By Ulf Laessing
Money supply recorded by M3 at SR1,005.6bn in Jan after SR1,028.9bn in Dec.
Saudi bank credit to the private sector edged up 0.2 percent in January, official data showed, raising hopes lenders were becoming less cautious in the biggest Arab economy.
Saudi bank credit growth was flat throughout much of 2009 due to global turmoil and after defaults by local family firms.
Bank credit to the private sector rose to 709.8 billion riyals ($189.3 billion) in January after 708.77 billion riyals in December, the Saudi Arabian Monetary Agency (SAMA) said in its monthly report on Tuesday.
"It's encouraging that lending to the private sector is rising again after the sharp fall in December, but growth at this pace points to the continuing tightness of credit conditions," said Paul Gamble, head of research at Saudi investment bank Jadwa Investment.
"Greater bank lending is necessary for the private sector to play a fuller role in the economic recovery. It would also help to bolster confidence and should stimulate the stock market," he said.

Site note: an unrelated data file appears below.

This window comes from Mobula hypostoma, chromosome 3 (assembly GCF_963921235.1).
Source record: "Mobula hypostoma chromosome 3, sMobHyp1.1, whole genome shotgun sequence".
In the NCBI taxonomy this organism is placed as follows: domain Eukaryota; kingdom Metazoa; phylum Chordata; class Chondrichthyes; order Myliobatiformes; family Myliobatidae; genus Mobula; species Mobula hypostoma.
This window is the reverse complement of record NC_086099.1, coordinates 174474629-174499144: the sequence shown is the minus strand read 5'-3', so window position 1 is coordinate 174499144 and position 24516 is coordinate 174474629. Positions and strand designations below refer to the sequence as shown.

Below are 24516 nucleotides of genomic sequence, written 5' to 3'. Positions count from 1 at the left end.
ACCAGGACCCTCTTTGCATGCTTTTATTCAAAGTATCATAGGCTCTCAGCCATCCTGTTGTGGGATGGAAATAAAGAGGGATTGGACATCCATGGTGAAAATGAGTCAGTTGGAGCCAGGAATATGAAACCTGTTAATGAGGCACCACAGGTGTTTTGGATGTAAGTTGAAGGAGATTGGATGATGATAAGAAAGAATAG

Including investments in private securities, credit was 735.63 billion riyals in January after 734.24 billion riyals in December.
Annual money supply as measured by M3, the broadest benchmark of money circulating in the economy, eased to 8.3 percent after 10.7 percent in December.
M3 stood at 1,005.6 billion riyals in January after 928.427 billion riyals in the same month a year ago and 1,028.9 billion in December, the data showed.
Annual inflation inched down to 4.1 percent in January from 4.2 percent in December after a drop in home rents index offset a rise in food prices.
Last month, the Saudi central bank said housing will keep inflation rising during the first quarter but a stabilization in food prices will keep it below the 1.5 percent recorded in the previous quarter.
SAMA's net foreign assets were almost unchanged at 1,535.36 billion riyals in January after 1,520.042 billion riyals in December, the data showed.
The central bank has said it started drawing on reserves accumulated during years of high oil prices to keep the economy going. (Reuters)